The European Federation of Academies of Sciences and Humanities (ALLEA) has voiced "alarm" at the "repressive and excessive" nature of recent measures against several public sectors in Turkey, including the academic and research community.
It says these have been carried out by the Turkish government and "compliant" civil servants in response to the recent failed coup.
The comments come with Turkey still in the throes of major civil unrest following the botched coup. Up to 200 of those involved in attempted coup are said to be still at large.
A spokesperson for ALLEA told this website, "In particular, we have grave concern and alarm that apparently 1577 university deans have been suspended, thousands of licenses of teachers have been cancelled, all academics have been banned from leaving Turkey, and Turkish academics have been called back from abroad."
He added, "We strongly condemn these and any other punitive or preventive actions taken without distinction, depriving academics and researchers from their fundamental rights, particularly the right to freedom of expression, freedom of movement, freedom of assembly as well as the right to exercise their profession without politically or ideologically motivated constraints."
The spokesperson went on, "We urge the Turkish government to halt these measures and to return to, respect and safeguard the principles of academic freedom and autonomy for both individuals and institutions in the science and higher education sectors in Turkey.
"We stand in solidarity with our Turkish colleagues in these difficult times and we particularly support the academicians and staff in our member academies located in Ankara and Istanbul."
He said the body called on the European institutions, national governments as well as fellow scientists and scholars across Europe and beyond to "express their support" for the academic and research community in Turkey.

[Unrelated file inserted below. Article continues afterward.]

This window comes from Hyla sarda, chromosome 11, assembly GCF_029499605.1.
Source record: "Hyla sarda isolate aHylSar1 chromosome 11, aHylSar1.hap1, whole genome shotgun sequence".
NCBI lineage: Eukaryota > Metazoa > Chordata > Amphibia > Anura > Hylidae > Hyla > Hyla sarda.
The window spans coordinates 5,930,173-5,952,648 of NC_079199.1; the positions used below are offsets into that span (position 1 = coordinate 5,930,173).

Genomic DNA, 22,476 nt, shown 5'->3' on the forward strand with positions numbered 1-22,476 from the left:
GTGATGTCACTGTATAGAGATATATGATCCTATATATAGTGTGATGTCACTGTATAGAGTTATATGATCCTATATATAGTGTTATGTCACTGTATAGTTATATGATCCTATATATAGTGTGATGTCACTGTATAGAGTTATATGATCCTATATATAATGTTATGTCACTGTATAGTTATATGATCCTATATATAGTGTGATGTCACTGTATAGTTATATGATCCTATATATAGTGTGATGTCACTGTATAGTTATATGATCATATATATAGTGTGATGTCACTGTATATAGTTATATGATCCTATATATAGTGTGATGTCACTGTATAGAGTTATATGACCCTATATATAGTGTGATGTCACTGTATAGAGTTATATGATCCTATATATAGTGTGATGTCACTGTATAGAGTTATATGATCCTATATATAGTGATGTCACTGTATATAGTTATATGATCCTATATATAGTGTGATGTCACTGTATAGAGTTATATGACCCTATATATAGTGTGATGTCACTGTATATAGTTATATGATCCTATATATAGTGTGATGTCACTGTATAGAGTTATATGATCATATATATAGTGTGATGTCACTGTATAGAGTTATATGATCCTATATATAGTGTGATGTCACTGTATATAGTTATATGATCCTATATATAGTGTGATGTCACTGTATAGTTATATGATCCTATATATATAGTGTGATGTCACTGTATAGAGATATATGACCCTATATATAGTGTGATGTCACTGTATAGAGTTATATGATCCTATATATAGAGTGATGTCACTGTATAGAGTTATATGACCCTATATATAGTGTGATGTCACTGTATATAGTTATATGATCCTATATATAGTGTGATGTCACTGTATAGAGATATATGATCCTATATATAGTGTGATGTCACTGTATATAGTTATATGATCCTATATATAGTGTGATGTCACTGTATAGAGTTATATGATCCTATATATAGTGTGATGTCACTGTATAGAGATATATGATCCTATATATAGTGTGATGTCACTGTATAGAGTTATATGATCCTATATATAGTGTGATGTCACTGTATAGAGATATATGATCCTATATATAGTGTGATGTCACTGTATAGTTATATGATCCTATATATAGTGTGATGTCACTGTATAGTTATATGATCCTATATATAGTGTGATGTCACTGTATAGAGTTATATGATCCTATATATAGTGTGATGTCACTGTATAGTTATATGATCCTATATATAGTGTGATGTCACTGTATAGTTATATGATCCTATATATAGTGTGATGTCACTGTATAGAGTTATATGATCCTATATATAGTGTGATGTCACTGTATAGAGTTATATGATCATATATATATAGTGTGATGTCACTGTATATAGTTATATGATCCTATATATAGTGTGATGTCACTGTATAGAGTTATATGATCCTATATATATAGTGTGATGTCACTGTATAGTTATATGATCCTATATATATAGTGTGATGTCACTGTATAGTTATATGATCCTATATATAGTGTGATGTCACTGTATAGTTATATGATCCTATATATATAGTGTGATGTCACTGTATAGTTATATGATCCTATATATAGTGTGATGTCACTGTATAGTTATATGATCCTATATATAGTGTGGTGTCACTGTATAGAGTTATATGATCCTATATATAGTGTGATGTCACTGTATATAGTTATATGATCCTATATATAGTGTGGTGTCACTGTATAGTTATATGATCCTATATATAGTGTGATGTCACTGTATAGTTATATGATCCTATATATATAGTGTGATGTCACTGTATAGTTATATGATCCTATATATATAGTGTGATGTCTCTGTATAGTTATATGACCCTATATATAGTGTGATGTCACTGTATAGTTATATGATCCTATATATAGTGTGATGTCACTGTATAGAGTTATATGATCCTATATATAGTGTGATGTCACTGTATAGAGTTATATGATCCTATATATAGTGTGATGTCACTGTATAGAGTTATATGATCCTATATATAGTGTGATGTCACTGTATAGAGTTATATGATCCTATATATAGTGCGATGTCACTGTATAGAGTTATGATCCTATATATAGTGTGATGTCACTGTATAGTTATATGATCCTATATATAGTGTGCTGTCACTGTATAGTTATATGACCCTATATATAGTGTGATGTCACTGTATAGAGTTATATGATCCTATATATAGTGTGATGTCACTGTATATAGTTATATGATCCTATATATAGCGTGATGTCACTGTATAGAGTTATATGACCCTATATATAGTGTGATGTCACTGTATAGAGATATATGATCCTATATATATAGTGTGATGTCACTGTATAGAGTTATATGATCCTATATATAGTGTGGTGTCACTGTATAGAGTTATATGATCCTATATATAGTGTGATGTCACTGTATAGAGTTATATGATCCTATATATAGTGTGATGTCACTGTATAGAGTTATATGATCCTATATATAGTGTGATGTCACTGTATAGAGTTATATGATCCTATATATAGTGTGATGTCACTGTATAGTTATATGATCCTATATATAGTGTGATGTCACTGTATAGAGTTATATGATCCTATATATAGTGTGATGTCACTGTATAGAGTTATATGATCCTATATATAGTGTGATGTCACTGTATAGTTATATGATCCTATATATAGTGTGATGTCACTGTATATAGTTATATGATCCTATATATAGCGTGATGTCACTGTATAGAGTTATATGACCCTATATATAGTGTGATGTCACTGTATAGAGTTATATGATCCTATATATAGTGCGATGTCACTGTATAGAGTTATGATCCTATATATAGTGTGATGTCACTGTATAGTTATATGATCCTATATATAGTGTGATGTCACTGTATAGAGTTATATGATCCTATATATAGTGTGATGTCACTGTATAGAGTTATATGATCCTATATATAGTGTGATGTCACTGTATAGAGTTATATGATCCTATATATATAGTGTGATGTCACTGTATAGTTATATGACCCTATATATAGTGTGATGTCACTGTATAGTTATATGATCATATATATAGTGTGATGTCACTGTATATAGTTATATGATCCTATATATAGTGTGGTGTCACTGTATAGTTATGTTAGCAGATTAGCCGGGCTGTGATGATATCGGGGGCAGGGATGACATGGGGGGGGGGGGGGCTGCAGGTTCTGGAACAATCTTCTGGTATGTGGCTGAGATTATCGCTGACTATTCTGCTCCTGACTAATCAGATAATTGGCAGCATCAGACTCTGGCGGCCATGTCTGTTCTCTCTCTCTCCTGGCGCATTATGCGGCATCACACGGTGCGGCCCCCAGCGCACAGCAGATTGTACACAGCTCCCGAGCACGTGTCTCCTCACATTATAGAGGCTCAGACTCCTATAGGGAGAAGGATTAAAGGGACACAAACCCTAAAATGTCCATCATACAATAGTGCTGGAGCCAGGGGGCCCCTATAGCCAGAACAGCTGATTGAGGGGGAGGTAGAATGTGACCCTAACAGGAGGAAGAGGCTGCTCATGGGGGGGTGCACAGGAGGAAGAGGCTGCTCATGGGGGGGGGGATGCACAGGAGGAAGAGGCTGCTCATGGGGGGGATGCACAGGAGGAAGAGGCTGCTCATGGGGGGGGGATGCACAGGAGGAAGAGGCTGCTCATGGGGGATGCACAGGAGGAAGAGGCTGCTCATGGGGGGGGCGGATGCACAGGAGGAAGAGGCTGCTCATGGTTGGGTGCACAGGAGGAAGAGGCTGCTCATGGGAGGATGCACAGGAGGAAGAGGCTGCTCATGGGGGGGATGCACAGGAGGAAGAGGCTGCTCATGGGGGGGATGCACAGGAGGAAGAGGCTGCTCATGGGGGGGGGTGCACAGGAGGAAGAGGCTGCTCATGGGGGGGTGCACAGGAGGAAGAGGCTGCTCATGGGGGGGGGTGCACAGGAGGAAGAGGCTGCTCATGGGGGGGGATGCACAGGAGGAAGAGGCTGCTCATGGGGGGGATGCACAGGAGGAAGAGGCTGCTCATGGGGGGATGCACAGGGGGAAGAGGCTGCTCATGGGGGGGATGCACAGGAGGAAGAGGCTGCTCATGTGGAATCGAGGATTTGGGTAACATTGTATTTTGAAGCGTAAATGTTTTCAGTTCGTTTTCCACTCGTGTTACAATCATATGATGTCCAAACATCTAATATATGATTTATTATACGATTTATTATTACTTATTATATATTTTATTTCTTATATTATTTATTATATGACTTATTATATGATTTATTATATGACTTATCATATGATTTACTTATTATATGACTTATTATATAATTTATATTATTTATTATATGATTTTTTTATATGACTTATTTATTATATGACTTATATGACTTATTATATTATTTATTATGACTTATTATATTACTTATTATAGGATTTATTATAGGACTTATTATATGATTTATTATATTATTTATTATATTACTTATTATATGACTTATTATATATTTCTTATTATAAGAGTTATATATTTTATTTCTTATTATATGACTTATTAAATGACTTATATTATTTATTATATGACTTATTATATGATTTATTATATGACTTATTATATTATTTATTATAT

Elsewhere, S&D group Vice-Chair Knut Fleckenstein has condemned Turkey for "moving in the wrong direction."
The German MEP said, "Our position is very clear - we support visa liberalisation for all countries that fulfil the relevant benchmarks.
"This is the case for Turkish citizens as it is for citizens of any other country. However, in reaction to the recent coup attempt, Turkey is moving in the wrong direction. We will not be blackmailed into accepting visa liberalisation by an increasingly autocratic regime in Ankara.
"Although Turkey is an important partner in solving the refugee crisis, the only lasting solution will be a common European one. The Council must now prepare for the situation that Turkey pulls its support for the refugee deal and be ready with a credible alternative plan."
Fleckenstein added, "The EU must continue to push Turkey to respect fundamental human rights and the rule of law. Turkish citizens must understand that if they want visa liberalisation then it is up to their government to act and meet the necessary requirements. We will not accept it any other way."
Meanwhile, European Parliament President Martin Schulz has responded to a letter sent by the Federation of Western Thrace Turks in Europe (ABTTF) about the closure of two branch offices of the Western Thrace Minority University Graduates Association (WTMUGA) in Komotini by the Greek authorities.
In its letter, ABTTF said the two branch offices of WTMUGA were closed down on the grounds that the branch offices were unlicensed nurseries.
ABTTF, though, claims this is a part of a strategy of "deterrence and fear" by the Greek authorities and a "clear restriction to the use of the mother tongue by minority children through social and cultural activities."
In his response, Schulz said he had written to fellow MEP József Nagy, a Slovakian EPP group member, who is rapporteur for fundamental rights in the EU.